“Stay afraid, but do it anyway. What’s important is the action.” – Carrie Fisher*
Starting an Etsy store has been on my goals list for a good two years now, so why did it take me until December 2016 to bite the bullet and actually open Tiding of Magpies? I mean, there are obviously a ton of different factors, but if I was going to boil it down into one reason, it would be this: anxiety.
Now, anyone who knows me IRL will know that my mental health isn’t the best, but I’m talking creative anxiety, not can’t-leave-the-house, medical anxiety. It’s something that affects even the most ambitious and confident creatives from time to time, and never more so than when we’re starting out. Because, let’s face it, starting something new is scary. Putting yourself and your work out there is no small ask, and it’s so tempting to immerse yourself in market research and procrastinate by tinkering with your products and your brand and a million and one other things. I feel you. But if, like me, you’re struggling to get started, here are a couple of things that might help.
There are a few things you need to be ‘ready’ to start selling: a name, some products you’re proud of, a platform on which to sell them, a way of getting products to your customers, a working brand identity, realistic prices, an idea of the market you want to enter, and an online presence. Sound intimidating? That’s where preparation comes in. Being prepared is crucial for success, but it’s also crucial for actually starting something which could be a success in the first place. Feeling like you know something about your area and your business is an essential part of overcoming creative anxiety and putting yourself out there.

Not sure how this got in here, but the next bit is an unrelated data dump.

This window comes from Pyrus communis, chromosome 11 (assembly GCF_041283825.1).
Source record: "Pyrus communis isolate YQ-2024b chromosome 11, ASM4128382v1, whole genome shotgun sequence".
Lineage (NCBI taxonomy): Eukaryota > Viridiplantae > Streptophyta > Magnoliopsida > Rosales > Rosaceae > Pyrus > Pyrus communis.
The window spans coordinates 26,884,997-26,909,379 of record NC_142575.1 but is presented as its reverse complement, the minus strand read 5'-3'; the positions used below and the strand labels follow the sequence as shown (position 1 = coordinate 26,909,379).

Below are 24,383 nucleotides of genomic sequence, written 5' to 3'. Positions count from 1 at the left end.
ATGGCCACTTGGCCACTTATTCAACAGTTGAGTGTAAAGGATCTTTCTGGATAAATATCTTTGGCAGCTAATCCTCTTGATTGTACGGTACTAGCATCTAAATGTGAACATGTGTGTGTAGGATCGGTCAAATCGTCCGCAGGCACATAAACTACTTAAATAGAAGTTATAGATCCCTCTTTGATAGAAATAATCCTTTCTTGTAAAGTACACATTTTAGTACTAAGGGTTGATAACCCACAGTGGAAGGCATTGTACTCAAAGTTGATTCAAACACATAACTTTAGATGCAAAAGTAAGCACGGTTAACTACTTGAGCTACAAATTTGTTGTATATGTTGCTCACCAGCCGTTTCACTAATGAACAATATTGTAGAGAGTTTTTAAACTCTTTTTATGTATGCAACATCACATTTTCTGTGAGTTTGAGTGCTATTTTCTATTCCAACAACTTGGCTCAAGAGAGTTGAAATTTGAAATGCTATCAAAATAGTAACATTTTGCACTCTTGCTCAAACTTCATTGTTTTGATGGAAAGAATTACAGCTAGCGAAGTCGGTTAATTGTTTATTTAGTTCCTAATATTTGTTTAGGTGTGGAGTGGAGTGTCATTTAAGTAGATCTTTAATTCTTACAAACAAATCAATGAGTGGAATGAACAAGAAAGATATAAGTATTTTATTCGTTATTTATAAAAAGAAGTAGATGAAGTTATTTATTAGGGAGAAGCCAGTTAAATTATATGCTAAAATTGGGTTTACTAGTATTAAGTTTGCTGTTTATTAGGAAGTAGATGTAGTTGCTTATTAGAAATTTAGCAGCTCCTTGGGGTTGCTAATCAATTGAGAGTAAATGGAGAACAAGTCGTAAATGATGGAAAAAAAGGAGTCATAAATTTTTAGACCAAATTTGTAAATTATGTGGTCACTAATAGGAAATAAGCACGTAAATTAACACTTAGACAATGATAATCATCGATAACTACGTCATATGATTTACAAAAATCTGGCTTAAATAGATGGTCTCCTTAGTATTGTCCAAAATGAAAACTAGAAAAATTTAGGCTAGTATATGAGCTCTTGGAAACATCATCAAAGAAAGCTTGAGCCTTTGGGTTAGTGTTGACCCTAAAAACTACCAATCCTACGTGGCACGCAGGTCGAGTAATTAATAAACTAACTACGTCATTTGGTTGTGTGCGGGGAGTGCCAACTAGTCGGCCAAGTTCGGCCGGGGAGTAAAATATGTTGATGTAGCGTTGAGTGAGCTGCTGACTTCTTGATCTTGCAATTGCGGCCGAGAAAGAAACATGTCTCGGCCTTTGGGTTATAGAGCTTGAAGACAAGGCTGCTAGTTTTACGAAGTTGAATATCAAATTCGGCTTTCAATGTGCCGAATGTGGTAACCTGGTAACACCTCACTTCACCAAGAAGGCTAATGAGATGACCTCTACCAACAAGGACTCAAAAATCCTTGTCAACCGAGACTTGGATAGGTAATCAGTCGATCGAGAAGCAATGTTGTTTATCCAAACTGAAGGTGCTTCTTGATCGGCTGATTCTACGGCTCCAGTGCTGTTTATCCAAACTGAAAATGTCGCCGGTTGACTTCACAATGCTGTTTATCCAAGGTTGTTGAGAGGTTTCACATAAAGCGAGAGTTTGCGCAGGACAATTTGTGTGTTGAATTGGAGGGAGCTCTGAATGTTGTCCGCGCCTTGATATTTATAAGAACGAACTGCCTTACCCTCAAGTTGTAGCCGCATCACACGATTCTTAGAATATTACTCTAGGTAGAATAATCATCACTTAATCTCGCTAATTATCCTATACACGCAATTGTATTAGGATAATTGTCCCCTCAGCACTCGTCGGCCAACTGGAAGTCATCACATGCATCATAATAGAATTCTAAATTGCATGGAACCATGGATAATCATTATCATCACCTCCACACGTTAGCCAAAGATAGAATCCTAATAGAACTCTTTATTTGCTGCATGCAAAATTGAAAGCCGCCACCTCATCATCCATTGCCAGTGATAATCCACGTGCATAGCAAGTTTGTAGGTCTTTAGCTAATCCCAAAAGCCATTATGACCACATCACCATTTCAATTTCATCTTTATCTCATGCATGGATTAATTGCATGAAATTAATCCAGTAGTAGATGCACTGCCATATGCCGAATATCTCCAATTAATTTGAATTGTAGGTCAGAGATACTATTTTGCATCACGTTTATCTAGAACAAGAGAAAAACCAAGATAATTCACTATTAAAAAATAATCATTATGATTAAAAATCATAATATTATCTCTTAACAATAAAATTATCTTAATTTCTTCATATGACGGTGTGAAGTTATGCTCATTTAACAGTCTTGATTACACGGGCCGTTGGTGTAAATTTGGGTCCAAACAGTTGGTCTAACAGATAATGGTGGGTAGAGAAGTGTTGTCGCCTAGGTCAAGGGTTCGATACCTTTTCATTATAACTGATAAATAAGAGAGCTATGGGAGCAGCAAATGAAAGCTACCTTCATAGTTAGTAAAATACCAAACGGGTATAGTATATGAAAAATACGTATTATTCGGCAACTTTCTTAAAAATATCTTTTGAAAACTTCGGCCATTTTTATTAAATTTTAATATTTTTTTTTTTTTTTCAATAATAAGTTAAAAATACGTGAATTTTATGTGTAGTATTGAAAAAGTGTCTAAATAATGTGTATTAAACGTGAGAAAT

…but know when to stop preparing
That said, there’s no such thing as having every possible duck in a row with this sort of business. Honestly, you’ll never feel ready. The closest you can get is to have the key details in place and a decent idea of the market you’re about to enter. It’s mostly the practicalities which will trip you up in the early days, so once you have got the details sorted, you’re ready to go. You can tweak your brand and everything else once you know what works and what doesn’t, and the only way you can know that is to just take the leap. If you sit around forever trying to know ‘everything’ before you start, you risk never actually doing it. Plus, online platforms like Etsy make it so easy and so cheap to start selling your handmade goods that you basically get a free pass to try things out. Still need a push? Consider relinquishing a bit of that control (easier said than done when it’s your ‘business baby’, I know, but bear with me).
My dad, who is a wonderful human (but always right and, my God, he knows it) was actually the catalyst for the ‘grand launch’ of Tiding of Magpies. We were on the phone last November when he came straight out with it: ‘So, when are you opening your shop? It’s nearly Christmas, just pop some things online and see what happens. You might not sell anything but you’ll get your jewellery out there.’ In his annoyingly-right way, he had given me the shove I needed. I stopped fussing over every word on my Twitter bio and obsessively polishing the various pieces of jewellery that were mounting up on my workbench, and decided to open my shop by the start of December.